Global trends and predictors of face mask usage during the COVID-19 pandemic


Badillo-Goicoechea, Elena ; Chang, Ting-Hsuan ; Kim, Esther ; LaRocca, Sarah ; Morris, Katherine ; Deng, Xiaoyi ; Chiu, Samantha ; Bradford, Adrianne ; Garcia, Andres ; Kern, Christoph ; Cobb, Curtiss ; Kreuter, Frauke ; Stuart, Elizabeth A.

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DOI: https://doi.org/10.1186/s12889-021-12175-9
URL: https://madoc.bib.uni-mannheim.de/61003
Additional URL: https://bmcpublichealth.biomedcentral.com/articles...
URN: urn:nbn:de:bsz:180-madoc-610034
Document Type: Article
Year of publication: 2021
The title of a journal, publication series: BMC Public Health
Volume: 21
Issue number: Article 2099
Page range: 1-12
Place of publication: London
Publishing house: BioMed Central
ISSN: 1471-2458
Related URLs:
Publication language: English
Institution: School of Social Sciences > Statistik u. Sozialwissenschaftliche Methodenlehre (Kreuter 2014-2020)
Pre-existing license: Creative Commons Attribution 4.0 International (CC BY 4.0)
Subject: 300 Social sciences, sociology, anthropology
Abstract: Background: Guidelines and recommendations from public health authorities related to face masks have been essential in containing the COVID-19 pandemic. We assessed the prevalence and correlates of mask usage during the pandemic. Methods: We examined a total of 13,723,810 responses to a daily cross-sectional representative online survey in 38 countries who completed from April 23, 2020 to October 31, 2020 and reported having been in public at least once during the last seven days. The outcome was individual face mask usage in public settings, and the predictors were country fixed effects, country-level mask policy stringency, calendar time, individual sociodemographic factors, and health prevention behaviors. Associations were modelled using survey-weighted multivariable logistic regression. Findings: Mask-wearing varied over time and across the 38 countries. While some countries consistently showed high prevalence throughout, in other countries mask usage increased gradually, and a few other countries remained at low prevalence. Controlling for time and country fixed effects, sociodemographic factors (older age, female gender, education, urbanicity) and stricter mask-related policies were significantly associated with higher mask usage in public settings, while social behaviors considered risky in the context of the pandemic (going out to large events, restaurants, shopping centers, and socializing outside of the household) were associated with lower mask use. Interpretation: The decision to wear a face mask in public settings is significantly associated with sociodemographic factors, risky social behaviors, and mask policies. This has important implications for health prevention policies and messaging, including the potential need for more targeted policy and messaging design.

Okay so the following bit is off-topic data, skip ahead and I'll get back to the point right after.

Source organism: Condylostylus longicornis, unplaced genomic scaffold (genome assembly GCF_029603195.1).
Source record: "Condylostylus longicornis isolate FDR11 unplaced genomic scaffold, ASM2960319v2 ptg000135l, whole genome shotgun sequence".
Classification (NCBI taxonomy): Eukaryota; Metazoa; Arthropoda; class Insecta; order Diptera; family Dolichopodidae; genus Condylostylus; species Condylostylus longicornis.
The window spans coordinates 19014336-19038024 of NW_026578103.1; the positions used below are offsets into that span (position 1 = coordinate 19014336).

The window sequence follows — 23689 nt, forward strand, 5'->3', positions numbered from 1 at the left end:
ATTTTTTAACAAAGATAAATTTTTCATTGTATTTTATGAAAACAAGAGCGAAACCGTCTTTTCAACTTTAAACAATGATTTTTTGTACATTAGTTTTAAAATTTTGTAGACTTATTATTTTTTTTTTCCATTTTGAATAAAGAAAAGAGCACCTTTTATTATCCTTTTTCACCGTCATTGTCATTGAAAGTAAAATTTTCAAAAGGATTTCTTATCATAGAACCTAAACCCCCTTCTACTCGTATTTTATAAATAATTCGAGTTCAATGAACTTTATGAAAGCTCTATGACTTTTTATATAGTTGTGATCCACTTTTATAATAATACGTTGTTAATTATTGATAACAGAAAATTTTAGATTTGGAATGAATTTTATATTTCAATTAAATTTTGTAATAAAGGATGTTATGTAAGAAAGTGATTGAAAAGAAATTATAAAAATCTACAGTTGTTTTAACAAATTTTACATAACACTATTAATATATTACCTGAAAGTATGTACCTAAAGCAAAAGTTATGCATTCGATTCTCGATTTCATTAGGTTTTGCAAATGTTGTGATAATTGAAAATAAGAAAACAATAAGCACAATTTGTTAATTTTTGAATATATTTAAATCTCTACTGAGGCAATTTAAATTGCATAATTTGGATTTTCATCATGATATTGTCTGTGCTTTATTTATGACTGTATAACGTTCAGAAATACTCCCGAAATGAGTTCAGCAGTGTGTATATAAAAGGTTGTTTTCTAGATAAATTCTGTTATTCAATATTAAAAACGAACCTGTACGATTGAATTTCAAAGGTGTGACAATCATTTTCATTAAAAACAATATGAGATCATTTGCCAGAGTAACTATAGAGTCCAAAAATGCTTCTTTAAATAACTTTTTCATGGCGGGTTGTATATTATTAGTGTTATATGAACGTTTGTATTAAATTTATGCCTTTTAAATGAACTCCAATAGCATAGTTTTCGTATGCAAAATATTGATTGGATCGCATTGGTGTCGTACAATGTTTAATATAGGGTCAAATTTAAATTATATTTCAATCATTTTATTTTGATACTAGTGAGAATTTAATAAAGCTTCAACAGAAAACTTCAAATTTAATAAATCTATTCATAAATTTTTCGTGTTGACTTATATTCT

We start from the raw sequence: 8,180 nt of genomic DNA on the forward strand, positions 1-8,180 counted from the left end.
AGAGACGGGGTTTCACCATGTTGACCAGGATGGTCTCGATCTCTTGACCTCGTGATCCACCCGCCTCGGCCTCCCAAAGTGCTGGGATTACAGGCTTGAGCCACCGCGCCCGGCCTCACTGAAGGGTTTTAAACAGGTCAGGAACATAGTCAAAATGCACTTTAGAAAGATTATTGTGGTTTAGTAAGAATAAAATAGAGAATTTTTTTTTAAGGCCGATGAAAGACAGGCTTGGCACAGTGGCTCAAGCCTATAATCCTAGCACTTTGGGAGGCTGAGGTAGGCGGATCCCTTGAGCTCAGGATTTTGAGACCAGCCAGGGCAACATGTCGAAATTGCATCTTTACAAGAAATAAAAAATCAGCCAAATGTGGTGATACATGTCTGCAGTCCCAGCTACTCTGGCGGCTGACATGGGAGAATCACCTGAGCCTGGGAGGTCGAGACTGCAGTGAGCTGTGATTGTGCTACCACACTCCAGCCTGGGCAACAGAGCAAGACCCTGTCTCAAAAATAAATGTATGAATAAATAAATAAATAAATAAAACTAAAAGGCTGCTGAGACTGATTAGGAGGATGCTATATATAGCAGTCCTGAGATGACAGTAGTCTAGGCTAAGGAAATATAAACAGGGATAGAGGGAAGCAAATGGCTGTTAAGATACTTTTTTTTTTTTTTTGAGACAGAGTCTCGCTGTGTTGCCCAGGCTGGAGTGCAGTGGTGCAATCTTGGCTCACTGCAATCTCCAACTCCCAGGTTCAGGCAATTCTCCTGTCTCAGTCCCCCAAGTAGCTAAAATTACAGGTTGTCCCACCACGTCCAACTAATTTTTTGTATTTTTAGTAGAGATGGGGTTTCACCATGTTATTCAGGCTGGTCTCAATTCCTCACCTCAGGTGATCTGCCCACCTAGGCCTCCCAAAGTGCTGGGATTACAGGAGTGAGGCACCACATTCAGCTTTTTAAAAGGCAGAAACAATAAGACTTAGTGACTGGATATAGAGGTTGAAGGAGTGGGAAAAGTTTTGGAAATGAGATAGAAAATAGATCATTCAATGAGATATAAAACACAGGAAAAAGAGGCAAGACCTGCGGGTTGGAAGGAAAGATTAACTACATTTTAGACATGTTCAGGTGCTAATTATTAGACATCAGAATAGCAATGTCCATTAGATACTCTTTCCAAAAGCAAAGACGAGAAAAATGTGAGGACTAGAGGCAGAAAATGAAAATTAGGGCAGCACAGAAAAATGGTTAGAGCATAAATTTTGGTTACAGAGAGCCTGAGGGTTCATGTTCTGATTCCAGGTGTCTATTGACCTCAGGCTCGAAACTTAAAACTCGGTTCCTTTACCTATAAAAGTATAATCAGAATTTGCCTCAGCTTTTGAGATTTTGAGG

Additional information: Online-Ressource

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